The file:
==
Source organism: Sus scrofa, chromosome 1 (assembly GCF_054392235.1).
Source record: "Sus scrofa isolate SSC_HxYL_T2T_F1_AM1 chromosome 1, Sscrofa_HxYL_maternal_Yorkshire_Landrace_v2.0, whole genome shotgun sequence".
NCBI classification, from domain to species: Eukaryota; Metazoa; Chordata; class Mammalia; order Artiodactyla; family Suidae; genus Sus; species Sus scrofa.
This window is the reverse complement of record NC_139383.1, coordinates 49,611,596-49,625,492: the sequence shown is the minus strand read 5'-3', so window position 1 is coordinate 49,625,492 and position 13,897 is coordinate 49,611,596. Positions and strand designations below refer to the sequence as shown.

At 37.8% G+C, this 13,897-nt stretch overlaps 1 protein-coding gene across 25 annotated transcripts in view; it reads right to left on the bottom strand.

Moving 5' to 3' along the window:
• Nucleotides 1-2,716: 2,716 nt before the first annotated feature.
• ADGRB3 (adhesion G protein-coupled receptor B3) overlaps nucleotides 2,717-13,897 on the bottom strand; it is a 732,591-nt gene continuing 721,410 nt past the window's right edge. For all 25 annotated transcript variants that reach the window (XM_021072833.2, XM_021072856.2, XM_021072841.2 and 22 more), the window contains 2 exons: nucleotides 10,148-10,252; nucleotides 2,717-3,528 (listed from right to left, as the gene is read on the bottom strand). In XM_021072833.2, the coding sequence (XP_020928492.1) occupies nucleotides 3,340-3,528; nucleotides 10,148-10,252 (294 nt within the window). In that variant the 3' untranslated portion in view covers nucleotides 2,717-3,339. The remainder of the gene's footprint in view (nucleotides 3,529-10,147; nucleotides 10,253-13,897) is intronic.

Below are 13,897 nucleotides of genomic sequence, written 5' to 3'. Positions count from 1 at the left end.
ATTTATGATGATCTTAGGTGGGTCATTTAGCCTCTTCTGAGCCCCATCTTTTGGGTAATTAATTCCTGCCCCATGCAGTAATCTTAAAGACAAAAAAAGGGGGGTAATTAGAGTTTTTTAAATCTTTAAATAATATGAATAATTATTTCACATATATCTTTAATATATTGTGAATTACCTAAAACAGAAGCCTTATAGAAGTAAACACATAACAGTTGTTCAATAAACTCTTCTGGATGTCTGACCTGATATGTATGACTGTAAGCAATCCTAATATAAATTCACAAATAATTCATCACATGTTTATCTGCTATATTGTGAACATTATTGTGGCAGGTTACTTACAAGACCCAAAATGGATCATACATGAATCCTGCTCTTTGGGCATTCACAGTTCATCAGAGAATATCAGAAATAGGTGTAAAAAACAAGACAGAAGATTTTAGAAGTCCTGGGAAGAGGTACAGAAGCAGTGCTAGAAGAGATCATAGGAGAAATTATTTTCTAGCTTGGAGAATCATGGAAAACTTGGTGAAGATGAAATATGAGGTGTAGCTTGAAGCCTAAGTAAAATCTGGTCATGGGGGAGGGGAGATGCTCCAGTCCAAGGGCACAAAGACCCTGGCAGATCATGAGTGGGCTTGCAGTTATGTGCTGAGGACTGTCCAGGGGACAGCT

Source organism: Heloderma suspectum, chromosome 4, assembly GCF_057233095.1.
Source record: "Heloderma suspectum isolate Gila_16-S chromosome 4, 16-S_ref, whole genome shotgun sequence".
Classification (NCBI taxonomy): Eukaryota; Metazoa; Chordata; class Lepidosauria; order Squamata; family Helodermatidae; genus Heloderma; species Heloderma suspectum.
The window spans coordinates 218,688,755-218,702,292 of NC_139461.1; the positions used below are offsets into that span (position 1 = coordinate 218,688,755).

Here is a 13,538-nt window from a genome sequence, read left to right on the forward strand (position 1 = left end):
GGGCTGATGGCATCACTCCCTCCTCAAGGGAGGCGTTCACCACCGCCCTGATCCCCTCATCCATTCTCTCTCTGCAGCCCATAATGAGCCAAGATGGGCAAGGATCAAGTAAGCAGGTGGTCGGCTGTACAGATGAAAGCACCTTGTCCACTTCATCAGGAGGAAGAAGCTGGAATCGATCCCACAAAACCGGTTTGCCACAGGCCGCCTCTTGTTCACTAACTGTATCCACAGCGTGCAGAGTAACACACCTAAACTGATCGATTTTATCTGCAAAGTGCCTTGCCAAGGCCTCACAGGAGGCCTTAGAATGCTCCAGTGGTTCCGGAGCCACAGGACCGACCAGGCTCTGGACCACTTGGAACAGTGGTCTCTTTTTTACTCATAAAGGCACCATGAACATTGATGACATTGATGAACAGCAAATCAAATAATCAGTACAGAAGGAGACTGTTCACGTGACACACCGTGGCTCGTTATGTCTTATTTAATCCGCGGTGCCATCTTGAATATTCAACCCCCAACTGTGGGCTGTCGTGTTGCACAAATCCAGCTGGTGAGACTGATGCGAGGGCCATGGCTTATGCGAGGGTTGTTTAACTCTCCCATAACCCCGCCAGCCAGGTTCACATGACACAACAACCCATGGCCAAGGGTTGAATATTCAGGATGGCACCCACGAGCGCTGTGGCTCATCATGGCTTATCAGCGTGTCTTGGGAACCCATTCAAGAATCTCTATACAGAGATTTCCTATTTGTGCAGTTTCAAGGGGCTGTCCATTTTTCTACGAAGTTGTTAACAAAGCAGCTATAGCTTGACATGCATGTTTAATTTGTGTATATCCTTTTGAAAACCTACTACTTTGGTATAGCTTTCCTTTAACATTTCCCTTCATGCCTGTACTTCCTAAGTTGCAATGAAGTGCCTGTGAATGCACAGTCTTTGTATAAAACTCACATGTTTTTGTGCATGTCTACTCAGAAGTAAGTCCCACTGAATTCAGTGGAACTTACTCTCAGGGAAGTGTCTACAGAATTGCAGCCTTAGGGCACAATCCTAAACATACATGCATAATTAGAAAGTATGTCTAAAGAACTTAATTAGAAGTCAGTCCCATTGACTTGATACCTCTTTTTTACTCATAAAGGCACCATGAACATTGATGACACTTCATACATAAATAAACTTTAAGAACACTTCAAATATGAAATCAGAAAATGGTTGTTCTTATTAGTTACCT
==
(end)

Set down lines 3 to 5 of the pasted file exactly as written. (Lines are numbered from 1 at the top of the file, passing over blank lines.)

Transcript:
NCBI classification, from domain to species: Eukaryota; Metazoa; Chordata; class Mammalia; order Artiodactyla; family Suidae; genus Sus; species Sus scrofa.
This window is the reverse complement of record NC_139383.1, coordinates 49,611,596-49,625,492: the sequence shown is the minus strand read 5'-3', so window position 1 is coordinate 49,625,492 and position 13,897 is coordinate 49,611,596. Positions and strand designations below refer to the sequence as shown.

At 37.8% G+C, this 13,897-nt stretch overlaps 1 protein-coding gene across 25 annotated transcripts in view; it reads right to left on the bottom strand.